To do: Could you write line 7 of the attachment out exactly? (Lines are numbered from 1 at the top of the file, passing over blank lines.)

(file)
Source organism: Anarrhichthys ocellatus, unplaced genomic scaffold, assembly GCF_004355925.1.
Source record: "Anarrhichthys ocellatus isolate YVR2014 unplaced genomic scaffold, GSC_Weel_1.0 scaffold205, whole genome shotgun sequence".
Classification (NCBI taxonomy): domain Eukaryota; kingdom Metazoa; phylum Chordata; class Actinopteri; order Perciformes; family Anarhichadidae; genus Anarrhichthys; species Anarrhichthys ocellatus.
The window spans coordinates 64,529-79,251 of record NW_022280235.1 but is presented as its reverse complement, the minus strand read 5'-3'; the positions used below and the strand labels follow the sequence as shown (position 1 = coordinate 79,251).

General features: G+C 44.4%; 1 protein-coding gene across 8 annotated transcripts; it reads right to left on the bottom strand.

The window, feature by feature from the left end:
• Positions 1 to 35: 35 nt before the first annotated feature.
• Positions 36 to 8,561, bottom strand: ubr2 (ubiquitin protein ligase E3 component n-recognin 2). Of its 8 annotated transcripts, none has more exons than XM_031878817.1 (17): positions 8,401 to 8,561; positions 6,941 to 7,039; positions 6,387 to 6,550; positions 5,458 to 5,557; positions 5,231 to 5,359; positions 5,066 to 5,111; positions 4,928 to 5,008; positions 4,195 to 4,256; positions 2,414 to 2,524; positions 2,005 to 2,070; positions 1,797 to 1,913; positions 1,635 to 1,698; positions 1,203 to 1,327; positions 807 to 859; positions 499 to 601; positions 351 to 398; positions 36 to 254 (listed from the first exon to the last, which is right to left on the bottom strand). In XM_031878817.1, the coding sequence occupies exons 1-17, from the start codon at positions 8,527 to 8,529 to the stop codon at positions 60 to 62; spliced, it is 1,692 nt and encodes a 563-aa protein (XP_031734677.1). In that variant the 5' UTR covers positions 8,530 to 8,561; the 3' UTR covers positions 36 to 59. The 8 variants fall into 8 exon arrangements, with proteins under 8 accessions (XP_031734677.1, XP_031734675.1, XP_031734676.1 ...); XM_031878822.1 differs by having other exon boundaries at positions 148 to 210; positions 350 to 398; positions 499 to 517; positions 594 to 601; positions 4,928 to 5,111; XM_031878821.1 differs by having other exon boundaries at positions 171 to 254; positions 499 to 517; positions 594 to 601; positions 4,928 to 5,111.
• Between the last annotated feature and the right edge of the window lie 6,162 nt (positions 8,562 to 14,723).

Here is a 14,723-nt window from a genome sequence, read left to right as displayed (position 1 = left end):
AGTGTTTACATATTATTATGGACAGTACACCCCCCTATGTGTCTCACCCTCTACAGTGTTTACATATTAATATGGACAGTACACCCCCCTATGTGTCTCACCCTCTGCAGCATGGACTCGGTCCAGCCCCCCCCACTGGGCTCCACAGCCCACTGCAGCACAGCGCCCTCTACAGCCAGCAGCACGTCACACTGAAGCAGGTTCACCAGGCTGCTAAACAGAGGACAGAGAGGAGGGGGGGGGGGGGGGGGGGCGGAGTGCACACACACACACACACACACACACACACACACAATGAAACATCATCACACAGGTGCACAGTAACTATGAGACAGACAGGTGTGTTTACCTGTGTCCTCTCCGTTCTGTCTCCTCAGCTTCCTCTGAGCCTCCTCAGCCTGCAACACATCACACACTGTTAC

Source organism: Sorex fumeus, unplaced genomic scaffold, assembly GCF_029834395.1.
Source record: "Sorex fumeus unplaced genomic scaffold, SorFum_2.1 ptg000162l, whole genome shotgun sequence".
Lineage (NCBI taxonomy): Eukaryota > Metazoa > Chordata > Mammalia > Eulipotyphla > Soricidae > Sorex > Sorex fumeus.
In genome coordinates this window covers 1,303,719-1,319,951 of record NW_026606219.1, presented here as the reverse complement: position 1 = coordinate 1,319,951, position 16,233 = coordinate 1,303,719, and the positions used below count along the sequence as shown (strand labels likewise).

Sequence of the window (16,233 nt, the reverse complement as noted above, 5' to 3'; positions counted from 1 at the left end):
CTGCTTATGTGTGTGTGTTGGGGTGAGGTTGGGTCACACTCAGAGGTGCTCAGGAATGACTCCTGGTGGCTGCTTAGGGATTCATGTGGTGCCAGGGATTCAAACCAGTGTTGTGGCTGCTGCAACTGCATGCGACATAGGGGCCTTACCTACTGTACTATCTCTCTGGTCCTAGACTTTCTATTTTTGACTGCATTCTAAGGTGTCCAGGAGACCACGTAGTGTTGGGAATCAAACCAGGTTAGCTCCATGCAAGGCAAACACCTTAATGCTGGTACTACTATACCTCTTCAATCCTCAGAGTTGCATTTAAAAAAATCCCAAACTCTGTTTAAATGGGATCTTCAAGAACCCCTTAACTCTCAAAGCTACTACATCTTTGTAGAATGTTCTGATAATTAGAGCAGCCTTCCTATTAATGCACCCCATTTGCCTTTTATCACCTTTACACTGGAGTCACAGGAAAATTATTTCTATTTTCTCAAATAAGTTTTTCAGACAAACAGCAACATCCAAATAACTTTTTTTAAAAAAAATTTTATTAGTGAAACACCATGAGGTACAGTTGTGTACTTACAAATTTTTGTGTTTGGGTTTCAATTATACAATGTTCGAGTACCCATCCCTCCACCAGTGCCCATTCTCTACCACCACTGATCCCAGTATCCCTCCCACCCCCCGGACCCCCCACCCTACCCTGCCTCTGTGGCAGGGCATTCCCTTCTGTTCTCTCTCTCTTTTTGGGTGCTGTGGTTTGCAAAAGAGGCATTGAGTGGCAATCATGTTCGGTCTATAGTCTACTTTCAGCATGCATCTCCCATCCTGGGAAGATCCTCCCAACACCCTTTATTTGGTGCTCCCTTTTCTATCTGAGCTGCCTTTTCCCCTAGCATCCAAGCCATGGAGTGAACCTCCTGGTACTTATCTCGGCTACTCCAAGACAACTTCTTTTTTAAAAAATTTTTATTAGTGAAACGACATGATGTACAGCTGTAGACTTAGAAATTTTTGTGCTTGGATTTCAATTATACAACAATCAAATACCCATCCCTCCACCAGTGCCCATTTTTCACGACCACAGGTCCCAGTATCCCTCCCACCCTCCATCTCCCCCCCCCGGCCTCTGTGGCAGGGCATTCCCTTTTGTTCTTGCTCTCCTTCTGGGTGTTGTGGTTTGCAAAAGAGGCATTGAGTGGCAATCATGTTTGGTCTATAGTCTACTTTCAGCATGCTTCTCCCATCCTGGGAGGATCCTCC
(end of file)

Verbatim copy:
• Positions 1 to 35: 35 nt before the first annotated feature.